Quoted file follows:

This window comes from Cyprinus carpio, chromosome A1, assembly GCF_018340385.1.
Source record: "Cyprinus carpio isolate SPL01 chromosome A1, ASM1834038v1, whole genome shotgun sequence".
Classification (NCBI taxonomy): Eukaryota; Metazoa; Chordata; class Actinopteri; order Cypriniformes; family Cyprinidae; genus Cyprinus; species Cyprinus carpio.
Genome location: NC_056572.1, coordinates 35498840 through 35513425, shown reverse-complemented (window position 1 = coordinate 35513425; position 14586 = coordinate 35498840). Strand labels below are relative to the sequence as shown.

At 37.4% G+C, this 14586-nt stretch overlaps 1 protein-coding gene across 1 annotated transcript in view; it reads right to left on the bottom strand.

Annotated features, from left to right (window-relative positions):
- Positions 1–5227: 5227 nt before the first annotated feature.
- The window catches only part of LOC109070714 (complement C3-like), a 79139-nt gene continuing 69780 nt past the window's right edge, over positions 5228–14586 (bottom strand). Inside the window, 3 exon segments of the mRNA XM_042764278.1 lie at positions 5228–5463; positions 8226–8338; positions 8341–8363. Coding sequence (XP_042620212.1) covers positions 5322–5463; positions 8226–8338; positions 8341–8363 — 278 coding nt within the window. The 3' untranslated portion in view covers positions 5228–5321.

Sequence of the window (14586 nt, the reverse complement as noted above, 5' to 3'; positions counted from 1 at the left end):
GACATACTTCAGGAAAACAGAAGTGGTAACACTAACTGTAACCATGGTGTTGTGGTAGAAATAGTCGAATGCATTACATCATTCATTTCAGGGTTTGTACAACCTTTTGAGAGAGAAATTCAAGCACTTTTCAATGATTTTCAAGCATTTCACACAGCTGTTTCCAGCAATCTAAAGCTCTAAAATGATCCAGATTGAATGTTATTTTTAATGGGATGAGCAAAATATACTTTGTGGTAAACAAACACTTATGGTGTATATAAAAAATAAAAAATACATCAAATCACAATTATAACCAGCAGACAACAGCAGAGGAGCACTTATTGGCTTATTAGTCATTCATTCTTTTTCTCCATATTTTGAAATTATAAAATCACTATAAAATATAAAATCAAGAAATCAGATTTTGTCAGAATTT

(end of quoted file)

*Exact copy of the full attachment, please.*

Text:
This window comes from Cyprinus carpio, chromosome A1, assembly GCF_018340385.1.
Source record: "Cyprinus carpio isolate SPL01 chromosome A1, ASM1834038v1, whole genome shotgun sequence".
Classification (NCBI taxonomy): Eukaryota; Metazoa; Chordata; class Actinopteri; order Cypriniformes; family Cyprinidae; genus Cyprinus; species Cyprinus carpio.
Genome location: NC_056572.1, coordinates 35498840 through 35513425, shown reverse-complemented (window position 1 = coordinate 35513425; position 14586 = coordinate 35498840). Strand labels below are relative to the sequence as shown.

At 37.4% G+C, this 14586-nt stretch overlaps 1 protein-coding gene across 1 annotated transcript in view; it reads right to left on the bottom strand.

Annotated features, from left to right (window-relative positions):
- Positions 1–5227: 5227 nt before the first annotated feature.
- The window catches only part of LOC109070714 (complement C3-like), a 79139-nt gene continuing 69780 nt past the window's right edge, over positions 5228–14586 (bottom strand). Inside the window, 3 exon segments of the mRNA XM_042764278.1 lie at positions 5228–5463; positions 8226–8338; positions 8341–8363. Coding sequence (XP_042620212.1) covers positions 5322–5463; positions 8226–8338; positions 8341–8363 — 278 coding nt within the window. The 3' untranslated portion in view covers positions 5228–5321.

Sequence of the window (14586 nt, the reverse complement as noted above, 5' to 3'; positions counted from 1 at the left end):
GACATACTTCAGGAAAACAGAAGTGGTAACACTAACTGTAACCATGGTGTTGTGGTAGAAATAGTCGAATGCATTACATCATTCATTTCAGGGTTTGTACAACCTTTTGAGAGAGAAATTCAAGCACTTTTCAATGATTTTCAAGCATTTCACACAGCTGTTTCCAGCAATCTAAAGCTCTAAAATGATCCAGATTGAATGTTATTTTTAATGGGATGAGCAAAATATACTTTGTGGTAAACAAACACTTATGGTGTATATAAAAAATAAAAAATACATCAAATCACAATTATAACCAGCAGACAACAGCAGAGGAGCACTTATTGGCTTATTAGTCATTCATTCTTTTTCTCCATATTTTGAAATTATAAAATCACTATAAAATATAAAATCAAGAAATCAGATTTTGTCAGAATTT